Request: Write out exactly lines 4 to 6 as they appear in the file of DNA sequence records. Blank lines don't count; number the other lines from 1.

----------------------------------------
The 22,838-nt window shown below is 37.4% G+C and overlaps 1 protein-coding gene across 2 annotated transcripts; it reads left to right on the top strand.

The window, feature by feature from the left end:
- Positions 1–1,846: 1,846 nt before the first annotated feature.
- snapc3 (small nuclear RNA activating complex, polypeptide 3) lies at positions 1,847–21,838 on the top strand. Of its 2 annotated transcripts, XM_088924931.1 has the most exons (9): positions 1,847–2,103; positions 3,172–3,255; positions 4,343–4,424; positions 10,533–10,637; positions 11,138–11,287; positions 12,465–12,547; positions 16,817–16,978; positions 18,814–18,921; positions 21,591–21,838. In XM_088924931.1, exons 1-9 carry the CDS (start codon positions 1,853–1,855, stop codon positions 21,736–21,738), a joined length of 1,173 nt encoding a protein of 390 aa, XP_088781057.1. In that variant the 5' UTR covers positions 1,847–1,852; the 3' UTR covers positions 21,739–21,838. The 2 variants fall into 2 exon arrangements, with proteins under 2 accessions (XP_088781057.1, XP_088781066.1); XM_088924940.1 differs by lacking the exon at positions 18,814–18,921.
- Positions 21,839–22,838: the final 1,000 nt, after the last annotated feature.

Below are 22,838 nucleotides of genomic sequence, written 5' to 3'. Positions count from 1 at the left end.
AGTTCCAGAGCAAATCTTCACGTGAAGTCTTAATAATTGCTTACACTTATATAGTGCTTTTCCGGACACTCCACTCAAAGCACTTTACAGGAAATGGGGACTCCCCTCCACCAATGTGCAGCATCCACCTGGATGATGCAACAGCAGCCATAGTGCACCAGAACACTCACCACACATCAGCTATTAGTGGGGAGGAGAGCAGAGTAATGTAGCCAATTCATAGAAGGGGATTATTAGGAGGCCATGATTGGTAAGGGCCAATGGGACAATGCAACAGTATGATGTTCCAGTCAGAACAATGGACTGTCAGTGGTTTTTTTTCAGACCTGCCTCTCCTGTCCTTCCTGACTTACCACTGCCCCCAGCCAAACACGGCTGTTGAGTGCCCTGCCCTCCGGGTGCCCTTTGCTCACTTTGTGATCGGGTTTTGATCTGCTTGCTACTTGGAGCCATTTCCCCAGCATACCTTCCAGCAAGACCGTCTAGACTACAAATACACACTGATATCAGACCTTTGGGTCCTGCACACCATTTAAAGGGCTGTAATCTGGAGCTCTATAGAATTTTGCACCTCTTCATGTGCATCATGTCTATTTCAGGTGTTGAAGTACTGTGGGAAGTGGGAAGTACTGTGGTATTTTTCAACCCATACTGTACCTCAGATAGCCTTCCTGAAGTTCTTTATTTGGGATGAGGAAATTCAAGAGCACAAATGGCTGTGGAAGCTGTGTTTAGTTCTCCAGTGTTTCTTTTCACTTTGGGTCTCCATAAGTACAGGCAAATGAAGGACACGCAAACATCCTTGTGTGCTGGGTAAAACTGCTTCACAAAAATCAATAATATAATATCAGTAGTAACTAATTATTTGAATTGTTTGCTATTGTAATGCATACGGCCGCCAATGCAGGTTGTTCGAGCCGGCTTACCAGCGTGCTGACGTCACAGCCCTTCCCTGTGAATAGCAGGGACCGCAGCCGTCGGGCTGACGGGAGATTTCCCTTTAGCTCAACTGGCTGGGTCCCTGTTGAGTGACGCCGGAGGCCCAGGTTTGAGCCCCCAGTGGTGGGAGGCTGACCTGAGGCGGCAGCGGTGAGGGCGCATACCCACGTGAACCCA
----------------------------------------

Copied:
- snapc3 (small nuclear RNA activating complex, polypeptide 3) lies at positions 1,847–21,838 on the top strand. Of its 2 annotated transcripts, XM_088924931.1 has the most exons (9): positions 1,847–2,103; positions 3,172–3,255; positions 4,343–4,424; positions 10,533–10,637; positions 11,138–11,287; positions 12,465–12,547; positions 16,817–16,978; positions 18,814–18,921; positions 21,591–21,838. In XM_088924931.1, exons 1-9 carry the CDS (start codon positions 1,853–1,855, stop codon positions 21,736–21,738), a joined length of 1,173 nt encoding a protein of 390 aa, XP_088781057.1. In that variant the 5' UTR covers positions 1,847–1,852; the 3' UTR covers positions 21,739–21,838. The 2 variants fall into 2 exon arrangements, with proteins under 2 accessions (XP_088781057.1, XP_088781066.1); XM_088924940.1 differs by lacking the exon at positions 18,814–18,921.
- Positions 21,839–22,838: the final 1,000 nt, after the last annotated feature.

Below are 22,838 nucleotides of genomic sequence, written 5' to 3'. Positions count from 1 at the left end.